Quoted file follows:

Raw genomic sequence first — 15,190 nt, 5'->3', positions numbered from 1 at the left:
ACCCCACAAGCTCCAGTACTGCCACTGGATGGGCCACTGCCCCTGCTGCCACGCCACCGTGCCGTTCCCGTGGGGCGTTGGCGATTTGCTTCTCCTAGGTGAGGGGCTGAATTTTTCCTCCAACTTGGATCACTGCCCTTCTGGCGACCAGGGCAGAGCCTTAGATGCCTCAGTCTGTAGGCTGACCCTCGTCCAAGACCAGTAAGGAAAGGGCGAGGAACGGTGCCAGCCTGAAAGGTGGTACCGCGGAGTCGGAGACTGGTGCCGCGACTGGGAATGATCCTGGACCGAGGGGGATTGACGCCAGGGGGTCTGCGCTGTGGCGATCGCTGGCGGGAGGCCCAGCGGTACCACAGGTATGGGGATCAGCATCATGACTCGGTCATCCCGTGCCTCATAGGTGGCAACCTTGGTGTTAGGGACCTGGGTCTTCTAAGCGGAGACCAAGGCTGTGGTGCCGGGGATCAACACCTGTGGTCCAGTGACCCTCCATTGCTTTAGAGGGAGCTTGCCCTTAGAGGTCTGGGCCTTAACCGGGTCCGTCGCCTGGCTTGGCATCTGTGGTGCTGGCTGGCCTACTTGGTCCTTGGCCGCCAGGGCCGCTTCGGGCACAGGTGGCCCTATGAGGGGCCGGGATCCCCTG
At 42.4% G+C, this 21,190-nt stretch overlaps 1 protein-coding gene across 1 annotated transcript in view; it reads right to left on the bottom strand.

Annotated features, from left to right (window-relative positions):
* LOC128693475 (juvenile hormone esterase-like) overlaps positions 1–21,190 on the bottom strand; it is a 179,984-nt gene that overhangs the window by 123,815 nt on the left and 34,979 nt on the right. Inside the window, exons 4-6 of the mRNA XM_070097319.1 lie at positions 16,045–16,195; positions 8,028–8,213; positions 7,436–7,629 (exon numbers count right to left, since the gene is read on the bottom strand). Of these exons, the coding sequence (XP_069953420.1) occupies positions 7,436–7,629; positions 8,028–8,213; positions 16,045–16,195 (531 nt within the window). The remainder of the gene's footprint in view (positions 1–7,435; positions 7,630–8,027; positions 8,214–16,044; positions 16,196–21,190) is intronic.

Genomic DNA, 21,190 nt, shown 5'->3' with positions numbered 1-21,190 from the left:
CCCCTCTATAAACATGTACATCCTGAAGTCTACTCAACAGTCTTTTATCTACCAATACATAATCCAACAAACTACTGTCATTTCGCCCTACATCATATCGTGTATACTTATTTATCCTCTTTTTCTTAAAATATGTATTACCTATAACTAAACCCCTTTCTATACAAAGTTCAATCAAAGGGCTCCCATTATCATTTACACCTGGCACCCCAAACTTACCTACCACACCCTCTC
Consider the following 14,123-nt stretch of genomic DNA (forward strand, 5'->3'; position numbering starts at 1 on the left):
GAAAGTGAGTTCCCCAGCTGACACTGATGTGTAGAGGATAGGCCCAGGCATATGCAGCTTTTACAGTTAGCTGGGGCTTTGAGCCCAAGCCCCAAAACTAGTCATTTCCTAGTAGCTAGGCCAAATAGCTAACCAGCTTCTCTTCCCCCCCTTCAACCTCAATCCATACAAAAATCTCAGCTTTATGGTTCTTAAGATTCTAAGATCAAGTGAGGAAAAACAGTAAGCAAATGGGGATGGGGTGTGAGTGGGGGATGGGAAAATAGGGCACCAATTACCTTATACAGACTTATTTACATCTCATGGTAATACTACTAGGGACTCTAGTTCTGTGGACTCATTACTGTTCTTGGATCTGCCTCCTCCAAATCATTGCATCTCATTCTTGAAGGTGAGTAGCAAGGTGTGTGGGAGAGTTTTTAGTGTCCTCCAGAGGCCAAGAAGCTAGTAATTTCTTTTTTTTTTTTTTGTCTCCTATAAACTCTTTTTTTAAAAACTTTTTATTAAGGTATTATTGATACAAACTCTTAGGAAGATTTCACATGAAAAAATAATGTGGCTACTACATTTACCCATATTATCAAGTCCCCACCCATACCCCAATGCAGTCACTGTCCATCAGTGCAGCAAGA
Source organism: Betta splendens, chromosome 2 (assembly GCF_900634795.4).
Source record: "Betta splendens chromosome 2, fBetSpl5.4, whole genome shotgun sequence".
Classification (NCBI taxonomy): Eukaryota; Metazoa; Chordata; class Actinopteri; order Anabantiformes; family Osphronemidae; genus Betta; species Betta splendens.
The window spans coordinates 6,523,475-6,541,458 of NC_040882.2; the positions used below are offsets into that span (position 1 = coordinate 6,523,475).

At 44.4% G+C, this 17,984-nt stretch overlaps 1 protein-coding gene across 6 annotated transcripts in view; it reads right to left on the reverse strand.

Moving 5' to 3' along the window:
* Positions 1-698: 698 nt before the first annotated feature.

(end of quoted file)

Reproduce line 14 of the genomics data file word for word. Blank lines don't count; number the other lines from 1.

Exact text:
At 44.4% G+C, this 17,984-nt stretch overlaps 1 protein-coding gene across 6 annotated transcripts in view; it reads right to left on the reverse strand.